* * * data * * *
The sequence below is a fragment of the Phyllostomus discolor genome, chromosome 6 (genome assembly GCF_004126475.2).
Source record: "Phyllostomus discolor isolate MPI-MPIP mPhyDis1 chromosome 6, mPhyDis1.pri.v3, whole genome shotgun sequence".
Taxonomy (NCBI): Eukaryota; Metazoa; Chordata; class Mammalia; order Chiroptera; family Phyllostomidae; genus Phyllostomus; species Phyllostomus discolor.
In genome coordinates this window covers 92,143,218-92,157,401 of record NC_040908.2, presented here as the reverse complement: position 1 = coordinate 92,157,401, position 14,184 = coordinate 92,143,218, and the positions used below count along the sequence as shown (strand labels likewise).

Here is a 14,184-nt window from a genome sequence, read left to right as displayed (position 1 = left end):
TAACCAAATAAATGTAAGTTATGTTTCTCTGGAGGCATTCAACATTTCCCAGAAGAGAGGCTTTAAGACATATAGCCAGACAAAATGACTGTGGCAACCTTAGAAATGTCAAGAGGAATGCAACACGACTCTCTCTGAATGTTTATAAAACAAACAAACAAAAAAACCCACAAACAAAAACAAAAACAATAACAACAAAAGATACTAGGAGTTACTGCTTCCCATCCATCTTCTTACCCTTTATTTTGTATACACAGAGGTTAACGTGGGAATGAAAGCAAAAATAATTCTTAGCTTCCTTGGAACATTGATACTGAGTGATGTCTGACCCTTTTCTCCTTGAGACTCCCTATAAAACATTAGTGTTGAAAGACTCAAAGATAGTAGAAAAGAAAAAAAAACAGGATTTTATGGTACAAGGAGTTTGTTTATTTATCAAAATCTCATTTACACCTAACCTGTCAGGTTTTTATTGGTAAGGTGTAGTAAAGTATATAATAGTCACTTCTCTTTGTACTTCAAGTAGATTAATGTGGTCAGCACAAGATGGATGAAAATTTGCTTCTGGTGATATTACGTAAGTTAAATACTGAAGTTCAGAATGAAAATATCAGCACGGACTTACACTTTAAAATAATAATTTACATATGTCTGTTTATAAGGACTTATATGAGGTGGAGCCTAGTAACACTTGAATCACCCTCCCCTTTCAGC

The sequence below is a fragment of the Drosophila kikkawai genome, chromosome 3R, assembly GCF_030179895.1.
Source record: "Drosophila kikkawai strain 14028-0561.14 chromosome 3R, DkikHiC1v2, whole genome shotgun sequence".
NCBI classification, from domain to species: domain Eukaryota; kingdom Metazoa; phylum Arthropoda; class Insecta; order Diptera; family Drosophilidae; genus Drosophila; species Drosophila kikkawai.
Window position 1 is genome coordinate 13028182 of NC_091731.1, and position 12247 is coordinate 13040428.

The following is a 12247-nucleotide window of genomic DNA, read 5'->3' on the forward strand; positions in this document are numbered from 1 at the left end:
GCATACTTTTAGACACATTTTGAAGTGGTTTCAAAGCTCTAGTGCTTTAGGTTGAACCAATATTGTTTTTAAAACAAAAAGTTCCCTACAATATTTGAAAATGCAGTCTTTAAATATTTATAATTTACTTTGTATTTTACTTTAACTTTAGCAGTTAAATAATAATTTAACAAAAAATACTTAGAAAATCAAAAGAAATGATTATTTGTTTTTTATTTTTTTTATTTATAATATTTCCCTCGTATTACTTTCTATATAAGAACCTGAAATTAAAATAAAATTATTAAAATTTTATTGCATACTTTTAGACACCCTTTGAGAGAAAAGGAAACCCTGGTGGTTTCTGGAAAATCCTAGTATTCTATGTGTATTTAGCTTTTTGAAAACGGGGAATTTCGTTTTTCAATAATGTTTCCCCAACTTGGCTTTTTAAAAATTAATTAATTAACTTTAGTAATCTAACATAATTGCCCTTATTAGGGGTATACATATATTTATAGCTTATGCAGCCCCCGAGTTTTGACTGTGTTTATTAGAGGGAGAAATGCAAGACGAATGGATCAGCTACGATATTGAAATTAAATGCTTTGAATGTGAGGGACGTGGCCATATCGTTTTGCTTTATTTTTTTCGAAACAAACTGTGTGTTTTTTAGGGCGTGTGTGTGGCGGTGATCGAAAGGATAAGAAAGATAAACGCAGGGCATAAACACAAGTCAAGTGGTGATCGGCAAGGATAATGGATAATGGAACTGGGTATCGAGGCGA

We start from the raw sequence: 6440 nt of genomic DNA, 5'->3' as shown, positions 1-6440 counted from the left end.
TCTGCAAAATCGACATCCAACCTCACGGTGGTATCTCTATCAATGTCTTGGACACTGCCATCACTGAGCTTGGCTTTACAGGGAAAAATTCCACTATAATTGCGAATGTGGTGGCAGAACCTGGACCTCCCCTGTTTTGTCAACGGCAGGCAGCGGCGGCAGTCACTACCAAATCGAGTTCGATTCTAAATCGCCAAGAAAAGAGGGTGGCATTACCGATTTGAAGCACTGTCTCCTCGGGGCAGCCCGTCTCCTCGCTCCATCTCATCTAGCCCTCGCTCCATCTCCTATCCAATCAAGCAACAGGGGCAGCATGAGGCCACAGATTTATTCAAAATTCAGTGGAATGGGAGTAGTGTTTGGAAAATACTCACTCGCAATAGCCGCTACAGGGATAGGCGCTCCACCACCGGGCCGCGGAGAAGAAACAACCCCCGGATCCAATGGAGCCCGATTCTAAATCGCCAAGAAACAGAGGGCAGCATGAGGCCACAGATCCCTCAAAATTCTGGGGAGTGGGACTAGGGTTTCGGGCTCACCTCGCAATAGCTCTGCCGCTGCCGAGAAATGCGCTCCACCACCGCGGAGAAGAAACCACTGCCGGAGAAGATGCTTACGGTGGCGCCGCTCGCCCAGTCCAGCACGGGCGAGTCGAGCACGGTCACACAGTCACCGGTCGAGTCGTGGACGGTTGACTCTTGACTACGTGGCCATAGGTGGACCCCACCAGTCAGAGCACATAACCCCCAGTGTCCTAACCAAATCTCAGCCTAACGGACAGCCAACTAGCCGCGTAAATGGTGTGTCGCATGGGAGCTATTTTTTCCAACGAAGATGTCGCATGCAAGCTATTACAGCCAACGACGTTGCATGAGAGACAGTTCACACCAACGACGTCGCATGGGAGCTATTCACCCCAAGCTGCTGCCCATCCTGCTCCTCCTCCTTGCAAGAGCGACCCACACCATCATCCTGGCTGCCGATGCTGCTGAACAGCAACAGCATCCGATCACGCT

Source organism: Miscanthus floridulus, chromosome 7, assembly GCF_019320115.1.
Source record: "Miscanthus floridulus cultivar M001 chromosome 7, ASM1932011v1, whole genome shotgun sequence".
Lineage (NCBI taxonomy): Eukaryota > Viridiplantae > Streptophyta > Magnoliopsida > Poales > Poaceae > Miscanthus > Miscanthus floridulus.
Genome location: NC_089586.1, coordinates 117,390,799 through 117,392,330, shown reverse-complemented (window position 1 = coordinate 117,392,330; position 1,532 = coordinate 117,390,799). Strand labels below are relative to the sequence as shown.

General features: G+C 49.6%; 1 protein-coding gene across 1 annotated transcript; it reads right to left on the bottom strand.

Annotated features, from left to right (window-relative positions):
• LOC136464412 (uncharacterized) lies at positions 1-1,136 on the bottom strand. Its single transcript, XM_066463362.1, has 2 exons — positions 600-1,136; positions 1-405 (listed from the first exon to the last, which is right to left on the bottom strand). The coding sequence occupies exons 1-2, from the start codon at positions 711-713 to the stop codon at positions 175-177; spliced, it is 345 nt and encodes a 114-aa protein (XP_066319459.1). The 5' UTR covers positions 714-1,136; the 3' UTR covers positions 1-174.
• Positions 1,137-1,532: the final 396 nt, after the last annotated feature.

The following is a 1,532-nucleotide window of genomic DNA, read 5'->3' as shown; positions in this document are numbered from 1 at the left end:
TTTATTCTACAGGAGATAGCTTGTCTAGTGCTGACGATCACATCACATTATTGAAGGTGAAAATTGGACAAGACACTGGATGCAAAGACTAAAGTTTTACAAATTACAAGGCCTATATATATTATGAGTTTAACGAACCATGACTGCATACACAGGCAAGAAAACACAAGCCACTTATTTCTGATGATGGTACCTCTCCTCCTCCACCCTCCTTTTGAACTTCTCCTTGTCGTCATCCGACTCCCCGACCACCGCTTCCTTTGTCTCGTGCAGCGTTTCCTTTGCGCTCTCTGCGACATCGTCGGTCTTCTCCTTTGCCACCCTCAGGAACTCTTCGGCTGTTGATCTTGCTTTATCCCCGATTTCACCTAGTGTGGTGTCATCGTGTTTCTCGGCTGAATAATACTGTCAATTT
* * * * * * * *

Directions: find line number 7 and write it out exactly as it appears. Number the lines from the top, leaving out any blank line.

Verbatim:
The sequence below is a fragment of the Drosophila kikkawai genome, chromosome 3R, assembly GCF_030179895.1.